But, not yet have I reached that bright life or that white happiness – not yet.

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Men and women of faith who pray – that is, who come to a certain assigned place, at definite times, and are not abashed to go down on their knees – will not tarry for the cup of coffee or the news break or the end of the movie when the moment arrives. The habit, then, has become their life. What some might call the restrictions of the daily office they find to be an opportunity to foster the inner life. The hours are appointed and named; they are the Lord’s. Life’s fretfulness is transcended. The different and the novel are sweet, but regularity and repetition are also teachers. Divine attentiveness cannot be kept casually, or visited only in season, like Venice and Switzerland. Or, perhaps it can, but then how attentive is it? And if you have no ceremony, no habits, which may be opulent or may be simple but are exact and rigorous and familiar, how can you reach toward the actuality of faith, or even a moral life, except vaguely? The patterns of our lives reveal us. Our habits measure us. Our battles with our habits speak of dreams yet to become real. I would like to be like the fox, earnest in devotion and humor both, or the brave, compliant pond shutting its heavy door for the long winter. But, not yet have I reached that bright life or that white happiness – not yet.

~ Mary Oliver, Long Life: Essays and Other Writings


Art: Oldsamovar (Art by Alexanderliech Kosnichev)

 

Sunday Morning: Shrinks back farther into the empty sleeve of the church

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Early in March,
in the shadow of the abandoned Assembly of God,
there’s a melting snowdrift shaped like a hand
whose five thin fingers reach
to soothe the grass on the neighboring lawn.
Each day this white hand shrinks back farther
into the empty sleeve of the church.

~ Ted Kooser, The Wheeling Year: A Poet’s Field Book 


Photograph: Ed Erglis (Minnesota)

 

TT*: We’re putting the band back together

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Notes: TT* = Throwback Thursday. Source: Chikita Banana

Great Question

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…the world did not have to be
beautiful to work.
But it is.
What does that mean?

~Mary Oliver, in an NPR Interview – A Thousand Mornings


Notes:

SMWI*: Blind Courage (And a whole lot of faith)


A remarkable true story of a blind hiker, Bill Irwin, and his 2100 mile journey of faith along the Appalachian Trail with his Seeing Eye dog Orient.

How do you know which way to go?
I don’t. I just follow him.
How does he know?
God leads the Dog. Dog leads me.


SMWI* = Saturday Morning Work-Out Inspiration

Flying. Over I-95 N.

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Friday, February 6, 2015.
3:00 a.m.

I’m startled by the alarm.
No, not startled, rattled. It’s rare that I need an alarm, at any start time.
I’m groggy and already working against a shot clock, at 3:00 am.

I shower.
The 6-inch rainwater showerhead is gushing. The water is ripping hot.  But I’m unfazed.
It’s Day 3 on the road. I’m averaging 5 hours of sleep a night. Ok, maybe 4. And its catching up.
Comatose Man. Wound tight. Coiled. Shoulders heavy.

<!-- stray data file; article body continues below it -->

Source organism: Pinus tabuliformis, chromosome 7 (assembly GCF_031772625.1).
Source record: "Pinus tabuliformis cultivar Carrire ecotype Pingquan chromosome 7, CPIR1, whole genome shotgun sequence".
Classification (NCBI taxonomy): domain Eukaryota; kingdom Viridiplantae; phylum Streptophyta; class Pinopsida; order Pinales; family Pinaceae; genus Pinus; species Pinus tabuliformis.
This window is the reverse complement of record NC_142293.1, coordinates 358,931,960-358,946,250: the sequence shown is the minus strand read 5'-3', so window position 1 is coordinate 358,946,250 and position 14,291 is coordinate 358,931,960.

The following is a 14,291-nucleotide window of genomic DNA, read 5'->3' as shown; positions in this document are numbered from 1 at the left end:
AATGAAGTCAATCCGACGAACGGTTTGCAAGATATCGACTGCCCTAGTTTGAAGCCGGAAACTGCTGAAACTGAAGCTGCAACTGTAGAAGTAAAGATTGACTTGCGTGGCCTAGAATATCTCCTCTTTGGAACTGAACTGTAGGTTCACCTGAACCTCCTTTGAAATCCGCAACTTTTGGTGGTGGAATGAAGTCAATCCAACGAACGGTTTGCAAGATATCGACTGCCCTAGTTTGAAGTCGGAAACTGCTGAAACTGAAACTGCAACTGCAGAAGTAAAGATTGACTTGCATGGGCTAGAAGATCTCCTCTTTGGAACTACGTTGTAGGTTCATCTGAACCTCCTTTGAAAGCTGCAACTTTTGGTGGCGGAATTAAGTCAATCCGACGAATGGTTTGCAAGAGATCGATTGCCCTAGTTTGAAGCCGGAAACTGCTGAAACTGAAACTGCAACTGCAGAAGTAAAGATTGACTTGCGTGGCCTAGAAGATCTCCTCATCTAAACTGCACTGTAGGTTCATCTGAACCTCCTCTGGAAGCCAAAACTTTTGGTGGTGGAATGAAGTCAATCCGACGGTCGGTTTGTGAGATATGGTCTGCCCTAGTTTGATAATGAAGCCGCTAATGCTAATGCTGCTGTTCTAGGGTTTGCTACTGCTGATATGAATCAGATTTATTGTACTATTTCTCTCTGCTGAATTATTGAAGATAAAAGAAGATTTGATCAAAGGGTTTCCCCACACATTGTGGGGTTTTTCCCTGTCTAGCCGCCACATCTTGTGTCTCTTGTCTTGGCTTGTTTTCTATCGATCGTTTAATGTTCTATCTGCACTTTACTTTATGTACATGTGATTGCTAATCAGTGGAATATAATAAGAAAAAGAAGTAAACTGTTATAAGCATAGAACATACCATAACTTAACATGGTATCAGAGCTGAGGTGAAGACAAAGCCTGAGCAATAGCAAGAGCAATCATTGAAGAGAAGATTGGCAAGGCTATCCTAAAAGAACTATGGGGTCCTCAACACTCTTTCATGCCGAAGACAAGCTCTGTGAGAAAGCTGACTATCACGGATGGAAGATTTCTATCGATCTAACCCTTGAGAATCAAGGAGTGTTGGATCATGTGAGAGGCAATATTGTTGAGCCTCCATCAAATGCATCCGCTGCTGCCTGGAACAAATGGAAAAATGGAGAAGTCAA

Need to get home. My House. My Bed.

I stand in the shower, eyes closed, letting the water wash over my head, my neck, and my back.
Heavenly Shower.
The morning meditation is interrupted by the clock, my consciousness signaling a waiting cab in 20 minutes.

My original flight, a non-stop to LGA, was scheduled for 11 am.
This, of course, was unacceptable for Restless Man.
Man alone wants something to happen at all costs—something, anything.¹

I’m re-booked on a 1-stop via Miami, pulling up my departure to 5 am.
You should arrive at the airport no later than two hours before your flight.
That’s 3am.

I shave, wary about slicing open the thin skin on the left side of my chin.
10 minutes to Taxi.
I zip up my carry-on, and scan the room one last time. (Don’t leave any gadgets behind)
My hand’s on the door. You forgot something.
I drop my bag, walk back into the room, and set some bills on the counter next to her card. Hi. My name is Migue.
Miquela (Sp. translation) = Who is like God?

I’m off to the airport. [Read more…]

The whole show has been on fire from the word go

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“We bump against another mystery: the inrush of power and light, the canary that sings on the skull. Unless all ages and races of men have been deluded by the same mass hypnotist (who?), there seems to be such a thing as beauty, a grace wholly gratuitous. About five years ago I saw a mockingbird make a straight vertical descent from the roof gutter of a four-story building. It was an act as careless and spontaneous as the curl of a stem or the kindling of a star. The mockingbird took a single step into the air and dropped. His wings were still folded against his sides as though he were singing from a limb and not falling, accelerating thirty-two feet per second per second, through empty air. Just a breath before he would have been dashed to the ground, he unfurled his wings with exact, deliberate care, revealing the broad bars of white, spread his elegant, white-banded tail, and so floated onto the grass. I had just rounded a corner when his insouciant step caught my eye; there was no one else in sight. The fact of his free fall was like the old philosophical conundrum about the tree that falls in the forest. The answer must be, I think, that beauty and grace are performed whether or not we will or sense them. The least we can do is try to be there…

We don’t know what’s going on here. If these tremendous events are random combinations of matter run amok, the yield of millions of monkeys at millions of typewriters, then what is it in us, hammered out of those same typewriters, that they ignite? We don’t know. Our life is a faint tracing on the surface of mystery, like the idle, curved tunnels of leaf miners on the face of a leaf. [Read more…]

Come up heads 10 quintillion times in a row. Really?